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Cure for the holiday blues

The holidays are fun. Especially with children. But they can also be stressful and for some people just downright depressing dealing with gatherings, gift giving and bittersweet nostalgia that's often evoked this time of year.

Managing your stress and keeping yourself from sliding down the chimney into the holiday blues or getting wound up in a winter anxiety frenzy can often be a little tricky. Lord knows (and Saint Nick) it can be for me.

Here are some of tips you may find useful and some resources for further exploration.


Meditation and mindfulness has been shown to greatly reduce depression and anxiety. Considering research results and the fact that there are no known harmful side effects, some pros even say it’s better than medication.

“Mindfulness meditation” seems to be the key. The experts say “mindfulness meditation” can be any form of “meditation” where you bring your attention to a physiological response, like breathing.

Here is a simple breathing exercise I often use and recommend; Yogic or 90/90 breathing

I’ll also do some Tai Chi or Chi Gung, focusing my attention on sensing the flow or rhythm of the movement in conjunction with my breath. Here is a little Chi Gung series that may also help. If you’re interested in learning Tai Chi reach out. The practice of Tai Chi has helped and continues to help me tremendously in this department.

Get your sweat on!

Research has shown that those who don’t exercises are 44% more likely to suffer from depression than those who do. So get your sweat on!

For me getting my heart rate up and breaking a sweat, especially doing something I enjoy, has a huge impact on my mood. All the “feel good” hormones get released and my body feels nice and clean!

What to do?...Any kind of cardiovascular activity that’s somewhat repetitive and doesn’t necessarily require a lot of skill; running, cycling, punching a heavy bag or mits, swimming. Do something you enjoy!

How long?...Well, there is research suggesting that walking as little as ten minutes can elevate your mood. However, the current health standard is two and a half hours of moderate intensity physical activity per week. So, I would say at a minimum get in 3-5, thirty minute sessions in each week, pending the activity and the intensity.

Lift weights to reduce anxiety

Budding research has shed some light on how lifting weight or resistance training can help ease and even prevent anxiety.

I’m glad “experts” are starting to catch up on this. I always feel so much better after lifting weights. It allows me to release some aggression and act like an animal for a while.

Here is a total body workout you can do at home with minimal equipment. Don’t have the equipment? Well, you're in luck. It's Christmas...ask Santa!

Sleep my child, sleep!

It doesn’t take a PhD in psychology to draw the connection between sleep and mood. Making sure you get adequate sleep (7-8 hours for most of us) is key to ward off depression and anxiety.

If you’re following the advice above you should find it easier to fall asleep and stay sleeping. There is nothing like a good workout and some relaxing mindfulness meditation to help you sleep.

Just remember it is a practice. Don’t expect to workout once for 10 minutes, meditate for 20 seconds and expect to be snoozing away when your head hits the pillow. It can take time to cultivate.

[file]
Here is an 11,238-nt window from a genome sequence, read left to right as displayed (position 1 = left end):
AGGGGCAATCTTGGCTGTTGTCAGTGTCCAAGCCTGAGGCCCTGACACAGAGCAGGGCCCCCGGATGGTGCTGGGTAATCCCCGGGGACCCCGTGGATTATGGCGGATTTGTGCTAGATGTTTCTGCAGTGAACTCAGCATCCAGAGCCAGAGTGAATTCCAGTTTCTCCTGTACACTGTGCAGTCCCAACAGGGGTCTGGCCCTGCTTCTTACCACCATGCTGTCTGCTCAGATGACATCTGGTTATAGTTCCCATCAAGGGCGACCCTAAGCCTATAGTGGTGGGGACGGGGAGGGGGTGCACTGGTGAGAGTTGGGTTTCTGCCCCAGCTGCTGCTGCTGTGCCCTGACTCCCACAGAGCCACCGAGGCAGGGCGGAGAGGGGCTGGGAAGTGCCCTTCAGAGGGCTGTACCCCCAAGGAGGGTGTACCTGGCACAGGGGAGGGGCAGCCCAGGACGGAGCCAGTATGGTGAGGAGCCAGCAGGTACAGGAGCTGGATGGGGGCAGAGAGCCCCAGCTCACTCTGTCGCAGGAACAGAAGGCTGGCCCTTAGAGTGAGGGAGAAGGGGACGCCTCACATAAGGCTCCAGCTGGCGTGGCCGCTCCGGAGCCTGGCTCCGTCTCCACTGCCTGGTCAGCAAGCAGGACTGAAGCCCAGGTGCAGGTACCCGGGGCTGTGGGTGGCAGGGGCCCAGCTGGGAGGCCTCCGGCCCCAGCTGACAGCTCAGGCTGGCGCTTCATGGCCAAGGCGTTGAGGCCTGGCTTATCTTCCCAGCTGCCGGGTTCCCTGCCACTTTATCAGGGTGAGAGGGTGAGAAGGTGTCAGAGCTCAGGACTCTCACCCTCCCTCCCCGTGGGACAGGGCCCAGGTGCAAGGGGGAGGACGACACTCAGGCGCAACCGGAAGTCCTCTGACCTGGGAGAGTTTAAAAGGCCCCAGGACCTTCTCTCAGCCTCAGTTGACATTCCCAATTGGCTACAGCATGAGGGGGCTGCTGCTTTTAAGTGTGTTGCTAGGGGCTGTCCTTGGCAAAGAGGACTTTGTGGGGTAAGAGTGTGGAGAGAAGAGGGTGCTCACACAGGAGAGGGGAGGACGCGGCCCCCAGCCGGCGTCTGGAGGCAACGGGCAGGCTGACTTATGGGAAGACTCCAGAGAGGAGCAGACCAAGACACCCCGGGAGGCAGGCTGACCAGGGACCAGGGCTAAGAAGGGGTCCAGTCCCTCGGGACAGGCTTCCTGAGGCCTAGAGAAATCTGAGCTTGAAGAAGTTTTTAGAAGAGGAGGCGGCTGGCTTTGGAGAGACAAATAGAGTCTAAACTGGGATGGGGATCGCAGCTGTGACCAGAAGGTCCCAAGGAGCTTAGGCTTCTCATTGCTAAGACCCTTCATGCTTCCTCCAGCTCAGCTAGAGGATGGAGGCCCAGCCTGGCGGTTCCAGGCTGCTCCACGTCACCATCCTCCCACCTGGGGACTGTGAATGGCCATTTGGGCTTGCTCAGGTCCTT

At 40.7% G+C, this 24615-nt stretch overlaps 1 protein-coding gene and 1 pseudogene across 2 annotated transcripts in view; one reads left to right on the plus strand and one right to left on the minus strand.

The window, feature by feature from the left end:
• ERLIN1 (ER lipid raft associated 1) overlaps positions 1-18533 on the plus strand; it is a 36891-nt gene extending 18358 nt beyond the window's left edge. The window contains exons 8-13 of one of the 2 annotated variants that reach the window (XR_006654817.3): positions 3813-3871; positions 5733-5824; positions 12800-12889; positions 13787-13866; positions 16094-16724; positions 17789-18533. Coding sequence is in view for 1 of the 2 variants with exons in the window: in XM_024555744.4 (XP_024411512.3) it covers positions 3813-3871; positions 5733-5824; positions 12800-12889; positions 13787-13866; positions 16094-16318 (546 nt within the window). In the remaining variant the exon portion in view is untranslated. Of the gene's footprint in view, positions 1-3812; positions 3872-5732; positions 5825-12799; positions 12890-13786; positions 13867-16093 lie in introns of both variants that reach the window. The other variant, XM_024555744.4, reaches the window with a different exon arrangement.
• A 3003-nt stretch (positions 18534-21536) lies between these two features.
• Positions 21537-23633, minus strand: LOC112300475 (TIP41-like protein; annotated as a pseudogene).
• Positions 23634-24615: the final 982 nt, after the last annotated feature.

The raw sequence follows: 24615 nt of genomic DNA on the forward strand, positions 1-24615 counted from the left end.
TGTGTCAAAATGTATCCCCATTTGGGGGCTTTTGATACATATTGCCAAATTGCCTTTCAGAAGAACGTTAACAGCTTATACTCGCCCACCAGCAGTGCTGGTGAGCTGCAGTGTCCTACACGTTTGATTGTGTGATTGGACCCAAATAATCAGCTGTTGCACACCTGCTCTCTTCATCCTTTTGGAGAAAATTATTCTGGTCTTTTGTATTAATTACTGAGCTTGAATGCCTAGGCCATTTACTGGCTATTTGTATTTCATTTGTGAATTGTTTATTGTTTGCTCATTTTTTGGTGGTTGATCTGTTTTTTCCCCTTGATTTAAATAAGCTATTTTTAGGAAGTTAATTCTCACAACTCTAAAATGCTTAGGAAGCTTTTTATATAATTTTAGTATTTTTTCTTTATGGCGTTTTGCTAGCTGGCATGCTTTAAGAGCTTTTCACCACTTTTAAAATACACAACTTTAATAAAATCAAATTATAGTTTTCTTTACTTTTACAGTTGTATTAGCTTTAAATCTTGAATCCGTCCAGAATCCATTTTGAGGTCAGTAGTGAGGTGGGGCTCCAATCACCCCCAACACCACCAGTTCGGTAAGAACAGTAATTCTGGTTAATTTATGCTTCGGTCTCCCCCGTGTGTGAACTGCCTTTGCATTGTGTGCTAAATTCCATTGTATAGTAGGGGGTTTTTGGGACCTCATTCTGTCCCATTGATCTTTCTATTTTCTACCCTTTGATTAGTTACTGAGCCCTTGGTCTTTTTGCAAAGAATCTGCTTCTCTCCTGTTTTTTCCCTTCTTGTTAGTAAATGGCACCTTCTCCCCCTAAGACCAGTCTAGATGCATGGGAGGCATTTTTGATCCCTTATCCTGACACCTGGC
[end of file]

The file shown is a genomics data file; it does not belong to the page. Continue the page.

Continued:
Still having issues go see a naturopathic doc or health practitioner who takes a holistic approach to healing the body, not just someone whose solution is to pump you full of meds for an unknown period of time.

Get your feast on just watch the sugar

Eating healthy is muy importante, but sometimes you just gotta let go of the restrictions and feast. Especially during the holidays.

That being said, research has shown people who eat a diet high in sugar and other high glycemic carbs are more likely to experience depression and anxiety than those who don't.

So pass on the crackers, chips and package desserts. See if a square of dark chocolate will stave off that sweet tooth or bake your own desserts using healthier fats and sweeteners. Also, try a little crudite for that crunchy fix.

Take on the attitude of gratitude.

Taking on an attitude of gratitude does more than help ease your depression and anxiety. It can also have a profound impact on your health, relationships.

A simple practice I have is writing down three things I’m grateful for in a journal I keep beside my bed.

I’d be lying if I said I did this all the time. There are definitely days I don’t, usually when I feel like I’m on top of the world. However, when I’m in the dumps this always helps.

Don’t try to force anything, just write down something undeniable. I usually start with my beautiful wife, amazing daughter and that I get to live in paradise. After that I’m good! My mood changes and I could write a list a mile long.

Hang with friends

Socialize...This is a no brainer, right!? Being with others just makes you feel better.

Excuse me...Let me rephrase...Being with people you enjoy makes you feel better. So this holiday season forget the obligation and hang out with people you like and feel good around. Especially if you’re an introvert.

Socializing has been shown to be beneficial for extroverts suffering from the blues. However, for introverts it can often make matters worse. For introverts the experts recommended having a meaningful conversation with someone you truly connect with.

Well, there it is folks...I hope you find this helpful or at least remotely entertaining.

Happy Holidays!!!

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